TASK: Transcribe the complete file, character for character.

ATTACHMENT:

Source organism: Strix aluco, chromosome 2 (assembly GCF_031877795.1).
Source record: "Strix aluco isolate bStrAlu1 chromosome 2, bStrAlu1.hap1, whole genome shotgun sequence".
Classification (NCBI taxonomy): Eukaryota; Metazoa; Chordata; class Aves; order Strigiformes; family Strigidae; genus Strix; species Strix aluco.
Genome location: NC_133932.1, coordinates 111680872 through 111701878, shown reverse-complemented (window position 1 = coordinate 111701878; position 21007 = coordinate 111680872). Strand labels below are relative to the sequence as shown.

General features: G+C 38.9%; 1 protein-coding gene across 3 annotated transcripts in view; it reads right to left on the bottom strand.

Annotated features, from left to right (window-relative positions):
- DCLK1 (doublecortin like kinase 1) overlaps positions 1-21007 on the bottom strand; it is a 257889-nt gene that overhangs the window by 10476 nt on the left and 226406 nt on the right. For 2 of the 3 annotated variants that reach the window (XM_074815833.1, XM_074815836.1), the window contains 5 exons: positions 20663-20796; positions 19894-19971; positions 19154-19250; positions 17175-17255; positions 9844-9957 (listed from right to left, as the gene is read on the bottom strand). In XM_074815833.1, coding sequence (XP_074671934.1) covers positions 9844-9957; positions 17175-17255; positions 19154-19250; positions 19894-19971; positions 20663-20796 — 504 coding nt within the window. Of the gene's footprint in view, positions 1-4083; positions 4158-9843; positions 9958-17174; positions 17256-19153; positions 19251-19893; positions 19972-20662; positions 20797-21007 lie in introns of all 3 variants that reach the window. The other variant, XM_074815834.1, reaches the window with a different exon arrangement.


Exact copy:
Source organism: Strix aluco, chromosome 2 (assembly GCF_031877795.1).
Source record: "Strix aluco isolate bStrAlu1 chromosome 2, bStrAlu1.hap1, whole genome shotgun sequence".
Classification (NCBI taxonomy): Eukaryota; Metazoa; Chordata; class Aves; order Strigiformes; family Strigidae; genus Strix; species Strix aluco.
Genome location: NC_133932.1, coordinates 111680872 through 111701878, shown reverse-complemented (window position 1 = coordinate 111701878; position 21007 = coordinate 111680872). Strand labels below are relative to the sequence as shown.

General features: G+C 38.9%; 1 protein-coding gene across 3 annotated transcripts in view; it reads right to left on the bottom strand.

Annotated features, from left to right (window-relative positions):
- DCLK1 (doublecortin like kinase 1) overlaps positions 1-21007 on the bottom strand; it is a 257889-nt gene that overhangs the window by 10476 nt on the left and 226406 nt on the right. For 2 of the 3 annotated variants that reach the window (XM_074815833.1, XM_074815836.1), the window contains 5 exons: positions 20663-20796; positions 19894-19971; positions 19154-19250; positions 17175-17255; positions 9844-9957 (listed from right to left, as the gene is read on the bottom strand). In XM_074815833.1, coding sequence (XP_074671934.1) covers positions 9844-9957; positions 17175-17255; positions 19154-19250; positions 19894-19971; positions 20663-20796 — 504 coding nt within the window. Of the gene's footprint in view, positions 1-4083; positions 4158-9843; positions 9958-17174; positions 17256-19153; positions 19251-19893; positions 19972-20662; positions 20797-21007 lie in introns of all 3 variants that reach the window. The other variant, XM_074815834.1, reaches the window with a different exon arrangement.